This past weekend I had the chance to spend an evening out under the stars with my camera. For the past few years I’ve really been smitten with photographing the Milky Way, especially if I can incorporate some terrestrial elements in the scene. I sound like a broken record when I say things like this, but being out at night really is very peaceful (and so is being out at sunrise, sunset, middle of the afternoon, etc). I like looking up at the stars and wondering what might be out there looking back. I also like trying to grasp how old all the light from those stars is and how far it has travelled to reach my eyes (I know, I’m weird). It also helps keep things in perspective along the lines of Carl Sagan’s “Pale Blue Dot”
Of course you can see the night sky from anywhere, but if you want to see lots of stars you need to find some dark sky. And if you live in or near a city of any size you probably don’t have really dark sky. A great resource for finding dark sky is: http://www.jshine.net/astronomy/dark_sky/. You can see that Kansas has some nice pockets of dark sky, especially as you move to the west side of the state. I normally try and do my Milky Way photography in areas of grey on the Dark Sky maps. I’m normally shooting the Milky Way in the summer so I’m going to shoot facing south. That means I need a location that is dark, but also dark facing south. A great location close to my home is up in Marshall County. Nice dark skies with open areas of dark to the south (red circle on the screen capture above).
There are lots of different types of night sky photography that you can do, but for shooting the Milky Way, another source of light pollution besides city lights is the moon. I love photographing the full moon rising above the horizon, but when it comes to photographing the Milky Way, I want the moon out of the way, which means going out during the new moon. This past weekend was the peak of the full moon, but the moon didn’t rise until 11:30pm’ish. Sunset was at 7:46pm and astronomical twilight was 9:20 pm so I had plenty of time to try some Milky Way shots before the moon came up. So what the heck is astronomical twilight? It is the time defined as the time the sun is 18 degrees below the horizon and is no longer contribute any light to the sky. A great resource for finding the time of astronomical twilight is (and sunset, sunrise, and other twilight times, yes there is more than 1): http://www.sunrisesunset.com/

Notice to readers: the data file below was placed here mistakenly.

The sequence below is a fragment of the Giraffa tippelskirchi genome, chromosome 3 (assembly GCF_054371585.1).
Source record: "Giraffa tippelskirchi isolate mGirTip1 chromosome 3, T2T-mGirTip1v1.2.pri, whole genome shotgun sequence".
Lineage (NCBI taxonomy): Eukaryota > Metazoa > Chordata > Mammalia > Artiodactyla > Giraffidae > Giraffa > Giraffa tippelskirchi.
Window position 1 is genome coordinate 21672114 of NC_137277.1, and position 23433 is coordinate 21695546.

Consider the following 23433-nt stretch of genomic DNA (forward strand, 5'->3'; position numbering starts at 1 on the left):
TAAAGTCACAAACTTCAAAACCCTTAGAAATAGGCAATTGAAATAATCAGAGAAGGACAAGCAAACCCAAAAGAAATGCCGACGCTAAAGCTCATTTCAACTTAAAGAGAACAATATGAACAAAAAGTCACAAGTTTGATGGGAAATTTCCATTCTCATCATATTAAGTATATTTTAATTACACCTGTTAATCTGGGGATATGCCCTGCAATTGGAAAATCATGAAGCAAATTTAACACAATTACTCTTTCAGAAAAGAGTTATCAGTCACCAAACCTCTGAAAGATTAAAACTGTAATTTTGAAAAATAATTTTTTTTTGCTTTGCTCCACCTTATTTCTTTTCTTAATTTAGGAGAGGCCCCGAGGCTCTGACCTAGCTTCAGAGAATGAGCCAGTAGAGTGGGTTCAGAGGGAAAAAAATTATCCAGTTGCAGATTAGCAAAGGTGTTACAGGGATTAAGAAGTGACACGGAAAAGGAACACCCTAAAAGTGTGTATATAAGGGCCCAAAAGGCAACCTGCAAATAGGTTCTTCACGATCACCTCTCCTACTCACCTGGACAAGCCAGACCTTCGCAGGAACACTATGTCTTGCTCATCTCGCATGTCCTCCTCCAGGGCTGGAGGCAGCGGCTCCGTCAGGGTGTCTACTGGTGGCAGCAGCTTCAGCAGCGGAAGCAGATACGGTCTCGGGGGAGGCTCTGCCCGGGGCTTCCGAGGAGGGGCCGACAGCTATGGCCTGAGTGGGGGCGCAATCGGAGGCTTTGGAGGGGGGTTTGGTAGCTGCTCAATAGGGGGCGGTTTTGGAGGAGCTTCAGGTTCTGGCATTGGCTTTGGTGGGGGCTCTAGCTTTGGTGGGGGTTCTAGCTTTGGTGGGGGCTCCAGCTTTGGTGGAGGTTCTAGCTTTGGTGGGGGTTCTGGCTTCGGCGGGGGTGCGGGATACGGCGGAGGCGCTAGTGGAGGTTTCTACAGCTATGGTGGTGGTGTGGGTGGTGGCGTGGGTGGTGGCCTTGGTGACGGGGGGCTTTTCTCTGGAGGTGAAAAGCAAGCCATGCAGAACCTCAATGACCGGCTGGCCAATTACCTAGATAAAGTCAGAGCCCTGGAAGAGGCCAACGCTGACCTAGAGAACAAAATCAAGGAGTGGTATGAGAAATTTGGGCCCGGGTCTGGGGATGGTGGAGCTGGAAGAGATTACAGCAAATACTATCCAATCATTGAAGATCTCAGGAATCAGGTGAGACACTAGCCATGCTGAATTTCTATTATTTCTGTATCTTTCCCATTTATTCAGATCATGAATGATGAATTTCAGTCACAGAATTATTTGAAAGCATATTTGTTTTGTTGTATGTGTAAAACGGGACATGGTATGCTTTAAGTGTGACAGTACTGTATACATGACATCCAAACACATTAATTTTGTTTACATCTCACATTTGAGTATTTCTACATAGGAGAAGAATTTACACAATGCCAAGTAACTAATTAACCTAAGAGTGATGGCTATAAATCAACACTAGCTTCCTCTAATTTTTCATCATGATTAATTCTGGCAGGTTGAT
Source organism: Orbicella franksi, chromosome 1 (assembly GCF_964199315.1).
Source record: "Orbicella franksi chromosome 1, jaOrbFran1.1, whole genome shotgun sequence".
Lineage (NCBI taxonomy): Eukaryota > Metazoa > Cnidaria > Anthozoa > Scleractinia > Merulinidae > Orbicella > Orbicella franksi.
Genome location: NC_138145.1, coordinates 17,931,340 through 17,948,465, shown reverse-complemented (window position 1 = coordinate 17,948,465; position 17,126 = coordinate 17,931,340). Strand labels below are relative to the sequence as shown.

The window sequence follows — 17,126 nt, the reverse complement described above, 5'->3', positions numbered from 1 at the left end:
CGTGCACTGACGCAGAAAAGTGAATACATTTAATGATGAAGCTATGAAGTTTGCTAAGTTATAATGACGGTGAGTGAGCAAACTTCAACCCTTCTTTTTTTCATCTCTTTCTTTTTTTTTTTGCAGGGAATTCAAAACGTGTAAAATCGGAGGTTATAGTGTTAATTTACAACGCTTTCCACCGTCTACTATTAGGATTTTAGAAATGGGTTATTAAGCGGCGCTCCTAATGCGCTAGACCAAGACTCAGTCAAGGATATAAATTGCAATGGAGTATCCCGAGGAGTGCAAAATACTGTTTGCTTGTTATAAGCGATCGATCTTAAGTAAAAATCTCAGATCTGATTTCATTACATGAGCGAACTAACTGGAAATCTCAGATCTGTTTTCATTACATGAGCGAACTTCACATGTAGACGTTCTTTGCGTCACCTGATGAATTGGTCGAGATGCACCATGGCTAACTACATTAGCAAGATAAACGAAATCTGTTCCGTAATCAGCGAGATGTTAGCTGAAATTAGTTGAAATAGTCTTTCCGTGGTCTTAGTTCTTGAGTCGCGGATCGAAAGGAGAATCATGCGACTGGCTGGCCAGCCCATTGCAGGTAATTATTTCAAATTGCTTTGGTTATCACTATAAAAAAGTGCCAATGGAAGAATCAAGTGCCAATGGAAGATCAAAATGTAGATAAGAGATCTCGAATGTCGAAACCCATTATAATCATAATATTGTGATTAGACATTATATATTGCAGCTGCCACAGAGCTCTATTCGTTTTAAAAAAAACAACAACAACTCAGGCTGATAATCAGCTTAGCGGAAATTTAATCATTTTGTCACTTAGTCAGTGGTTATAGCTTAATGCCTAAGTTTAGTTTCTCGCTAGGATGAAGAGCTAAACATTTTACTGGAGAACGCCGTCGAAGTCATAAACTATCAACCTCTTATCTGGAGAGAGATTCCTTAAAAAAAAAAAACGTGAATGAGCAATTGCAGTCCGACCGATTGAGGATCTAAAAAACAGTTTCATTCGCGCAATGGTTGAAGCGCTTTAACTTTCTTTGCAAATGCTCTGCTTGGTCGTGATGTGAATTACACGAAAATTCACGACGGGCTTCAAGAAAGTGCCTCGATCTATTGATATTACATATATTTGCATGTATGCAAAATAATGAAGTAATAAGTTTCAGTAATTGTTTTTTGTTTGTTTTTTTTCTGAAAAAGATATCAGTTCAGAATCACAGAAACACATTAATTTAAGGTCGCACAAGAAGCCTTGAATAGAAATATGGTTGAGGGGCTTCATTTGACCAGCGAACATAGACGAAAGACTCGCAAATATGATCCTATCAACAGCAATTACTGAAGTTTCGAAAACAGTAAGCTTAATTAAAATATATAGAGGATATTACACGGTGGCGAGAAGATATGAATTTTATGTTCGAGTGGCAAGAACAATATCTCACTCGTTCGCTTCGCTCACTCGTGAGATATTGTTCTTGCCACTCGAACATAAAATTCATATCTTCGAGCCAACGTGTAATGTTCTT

So you found dark sky and waited for the new moon, now you need some clear skies. A good resource for checking on night sky observing conditions is the Clear Sky Chart .
This website will show you predictions for cloud cover, transparency, and ‘seeing’ conditions. Obviously you need clear skies if you want to see stars, but transparency and seeing conditions will also give you an idea of the quality of the clear skies. How do you know where to look for ‘stuff’ in the night sky? There are lots of software programs that will help you locate objects in the night sky. One I use is Stellarium (http://www.stellarium.org/), though there are several options out there to choose from.
So I’ve got a time period with the moon out of the way, clear skies forecast and a location with some dark skies. Now it is time to head out and find an interesting landscape to photograph with the Milky Way. I like to find trees with interesting shapes, roads, fences, wildflowers etc to place in my photographs of the Milky Way. I went out this past weekend hoping to photograph some wild sunflowers under the night sky. Conditions worked out great, a still night, some sunflowers right along the road side. Beautiful. I even saw a couple of shooting stars. And I got to spend some time with my Dad. And I got to stare at the stars. And for awhile the overall active worries in my head were a bit quieter. Sweet!
After shooting the sunflowers and the Milky Way for awhile Dad and I packed up our gear and headed back to town. On our way we drove by a really interesting dead tree. We had to stop and shoot the Milky Way with this tree in the foreground. I almost didn’t stop and shoot this tree, might not have if it wasn’t for my Dad wanting to photograph it. Good thing we did though, because I liked this photo better than the sunflower ones I made earlier in the evening. Always listen to your Dad!
I highly recommend spending some time out under the night sky. If you can get to some dark skies even better. It won’t be time wasted.